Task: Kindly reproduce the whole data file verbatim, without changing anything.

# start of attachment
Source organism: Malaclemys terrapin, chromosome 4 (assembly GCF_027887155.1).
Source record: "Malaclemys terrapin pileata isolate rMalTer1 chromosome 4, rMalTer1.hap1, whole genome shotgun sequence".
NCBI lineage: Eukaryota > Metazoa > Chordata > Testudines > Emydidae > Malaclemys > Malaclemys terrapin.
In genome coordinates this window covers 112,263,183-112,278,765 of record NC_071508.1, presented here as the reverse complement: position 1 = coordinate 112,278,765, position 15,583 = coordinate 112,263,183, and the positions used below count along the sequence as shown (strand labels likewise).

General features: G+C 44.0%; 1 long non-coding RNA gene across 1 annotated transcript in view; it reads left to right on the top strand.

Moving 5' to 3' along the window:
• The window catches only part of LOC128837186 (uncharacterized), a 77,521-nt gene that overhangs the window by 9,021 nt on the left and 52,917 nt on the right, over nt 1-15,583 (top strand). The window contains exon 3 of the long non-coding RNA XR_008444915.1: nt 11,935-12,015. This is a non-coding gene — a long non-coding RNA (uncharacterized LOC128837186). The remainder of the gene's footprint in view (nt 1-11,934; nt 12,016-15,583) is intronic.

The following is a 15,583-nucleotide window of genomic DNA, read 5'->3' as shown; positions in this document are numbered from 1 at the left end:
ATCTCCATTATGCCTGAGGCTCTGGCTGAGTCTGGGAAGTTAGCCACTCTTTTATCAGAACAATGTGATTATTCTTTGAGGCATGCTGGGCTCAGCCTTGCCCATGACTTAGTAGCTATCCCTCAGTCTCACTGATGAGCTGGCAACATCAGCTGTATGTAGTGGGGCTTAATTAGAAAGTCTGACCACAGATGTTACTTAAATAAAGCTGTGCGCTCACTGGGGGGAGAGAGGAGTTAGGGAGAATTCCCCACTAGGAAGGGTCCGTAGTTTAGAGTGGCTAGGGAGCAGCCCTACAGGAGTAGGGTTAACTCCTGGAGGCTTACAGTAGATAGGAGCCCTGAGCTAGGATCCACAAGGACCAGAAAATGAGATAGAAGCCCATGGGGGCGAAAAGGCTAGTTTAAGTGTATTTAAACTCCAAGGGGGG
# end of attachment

Source organism: Malaclemys terrapin, chromosome 4 (assembly GCF_027887155.1).
Source record: "Malaclemys terrapin pileata isolate rMalTer1 chromosome 4, rMalTer1.hap1, whole genome shotgun sequence".
NCBI lineage: Eukaryota > Metazoa > Chordata > Testudines > Emydidae > Malaclemys > Malaclemys terrapin.
In genome coordinates this window covers 112,263,183-112,278,765 of record NC_071508.1, presented here as the reverse complement: position 1 = coordinate 112,278,765, position 15,583 = coordinate 112,263,183, and the positions used below count along the sequence as shown (strand labels likewise).

General features: G+C 44.0%; 1 long non-coding RNA gene across 1 annotated transcript in view; it reads left to right on the top strand.

Moving 5' to 3' along the window:
• The window catches only part of LOC128837186 (uncharacterized), a 77,521-nt gene that overhangs the window by 9,021 nt on the left and 52,917 nt on the right, over nt 1-15,583 (top strand). The window contains exon 3 of the long non-coding RNA XR_008444915.1: nt 11,935-12,015. This is a non-coding gene — a long non-coding RNA (uncharacterized LOC128837186). The remainder of the gene's footprint in view (nt 1-11,934; nt 12,016-15,583) is intronic.

The following is a 15,583-nucleotide window of genomic DNA, read 5'->3' as shown; positions in this document are numbered from 1 at the left end:
ATCTCCATTATGCCTGAGGCTCTGGCTGAGTCTGGGAAGTTAGCCACTCTTTTATCAGAACAATGTGATTATTCTTTGAGGCATGCTGGGCTCAGCCTTGCCCATGACTTAGTAGCTATCCCTCAGTCTCACTGATGAGCTGGCAACATCAGCTGTATGTAGTGGGGCTTAATTAGAAAGTCTGACCACAGATGTTACTTAAATAAAGCTGTGCGCTCACTGGGGGGAGAGAGGAGTTAGGGAGAATTCCCCACTAGGAAGGGTCCGTAGTTTAGAGTGGCTAGGGAGCAGCCCTACAGGAGTAGGGTTAACTCCTGGAGGCTTACAGTAGATAGGAGCCCTGAGCTAGGATCCACAAGGACCAGAAAATGAGATAGAAGCCCATGGGGGCGAAAAGGCTAGTTTAAGTGTATTTAAACTCCAAGGGGGG